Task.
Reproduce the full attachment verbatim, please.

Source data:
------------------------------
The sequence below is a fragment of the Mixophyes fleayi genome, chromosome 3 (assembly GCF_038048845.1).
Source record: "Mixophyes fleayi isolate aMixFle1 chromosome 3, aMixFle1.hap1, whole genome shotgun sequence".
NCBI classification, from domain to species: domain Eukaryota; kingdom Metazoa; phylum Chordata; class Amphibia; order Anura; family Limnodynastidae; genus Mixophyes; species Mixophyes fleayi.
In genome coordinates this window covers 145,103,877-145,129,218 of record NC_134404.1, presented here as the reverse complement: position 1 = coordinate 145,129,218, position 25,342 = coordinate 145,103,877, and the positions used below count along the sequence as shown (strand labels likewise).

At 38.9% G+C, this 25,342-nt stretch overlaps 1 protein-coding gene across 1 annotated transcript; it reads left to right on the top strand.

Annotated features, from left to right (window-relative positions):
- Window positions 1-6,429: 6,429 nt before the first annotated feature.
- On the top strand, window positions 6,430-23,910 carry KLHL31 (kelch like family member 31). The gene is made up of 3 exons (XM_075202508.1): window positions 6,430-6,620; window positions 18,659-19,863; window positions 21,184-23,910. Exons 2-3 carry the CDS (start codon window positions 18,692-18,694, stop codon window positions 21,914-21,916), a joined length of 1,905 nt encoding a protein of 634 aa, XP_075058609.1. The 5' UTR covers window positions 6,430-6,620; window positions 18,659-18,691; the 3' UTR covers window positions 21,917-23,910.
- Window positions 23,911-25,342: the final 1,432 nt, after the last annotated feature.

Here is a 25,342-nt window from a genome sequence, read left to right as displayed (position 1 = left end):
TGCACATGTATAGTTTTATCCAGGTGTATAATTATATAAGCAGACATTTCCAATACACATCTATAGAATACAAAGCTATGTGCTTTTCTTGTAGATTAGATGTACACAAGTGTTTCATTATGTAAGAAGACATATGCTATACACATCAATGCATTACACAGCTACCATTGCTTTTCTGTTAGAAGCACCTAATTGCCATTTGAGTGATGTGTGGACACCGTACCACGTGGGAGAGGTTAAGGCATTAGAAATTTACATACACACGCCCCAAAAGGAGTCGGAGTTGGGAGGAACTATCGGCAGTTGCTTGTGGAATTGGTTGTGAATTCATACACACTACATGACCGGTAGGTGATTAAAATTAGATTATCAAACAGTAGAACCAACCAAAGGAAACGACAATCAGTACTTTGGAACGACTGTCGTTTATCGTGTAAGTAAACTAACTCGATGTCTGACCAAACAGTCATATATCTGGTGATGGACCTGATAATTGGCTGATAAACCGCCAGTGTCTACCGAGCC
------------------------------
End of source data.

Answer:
The sequence below is a fragment of the Mixophyes fleayi genome, chromosome 3 (assembly GCF_038048845.1).
Source record: "Mixophyes fleayi isolate aMixFle1 chromosome 3, aMixFle1.hap1, whole genome shotgun sequence".
NCBI classification, from domain to species: domain Eukaryota; kingdom Metazoa; phylum Chordata; class Amphibia; order Anura; family Limnodynastidae; genus Mixophyes; species Mixophyes fleayi.
In genome coordinates this window covers 145,103,877-145,129,218 of record NC_134404.1, presented here as the reverse complement: position 1 = coordinate 145,129,218, position 25,342 = coordinate 145,103,877, and the positions used below count along the sequence as shown (strand labels likewise).

At 38.9% G+C, this 25,342-nt stretch overlaps 1 protein-coding gene across 1 annotated transcript; it reads left to right on the top strand.

Annotated features, from left to right (window-relative positions):
- Window positions 1-6,429: 6,429 nt before the first annotated feature.
- On the top strand, window positions 6,430-23,910 carry KLHL31 (kelch like family member 31). The gene is made up of 3 exons (XM_075202508.1): window positions 6,430-6,620; window positions 18,659-19,863; window positions 21,184-23,910. Exons 2-3 carry the CDS (start codon window positions 18,692-18,694, stop codon window positions 21,914-21,916), a joined length of 1,905 nt encoding a protein of 634 aa, XP_075058609.1. The 5' UTR covers window positions 6,430-6,620; window positions 18,659-18,691; the 3' UTR covers window positions 21,917-23,910.
- Window positions 23,911-25,342: the final 1,432 nt, after the last annotated feature.

Here is a 25,342-nt window from a genome sequence, read left to right as displayed (position 1 = left end):
TGCACATGTATAGTTTTATCCAGGTGTATAATTATATAAGCAGACATTTCCAATACACATCTATAGAATACAAAGCTATGTGCTTTTCTTGTAGATTAGATGTACACAAGTGTTTCATTATGTAAGAAGACATATGCTATACACATCAATGCATTACACAGCTACCATTGCTTTTCTGTTAGAAGCACCTAATTGCCATTTGAGTGATGTGTGGACACCGTACCACGTGGGAGAGGTTAAGGCATTAGAAATTTACATACACACGCCCCAAAAGGAGTCGGAGTTGGGAGGAACTATCGGCAGTTGCTTGTGGAATTGGTTGTGAATTCATACACACTACATGACCGGTAGGTGATTAAAATTAGATTATCAAACAGTAGAACCAACCAAAGGAAACGACAATCAGTACTTTGGAACGACTGTCGTTTATCGTGTAAGTAAACTAACTCGATGTCTGACCAAACAGTCATATATCTGGTGATGGACCTGATAATTGGCTGATAAACCGCCAGTGTCTACCGAGCC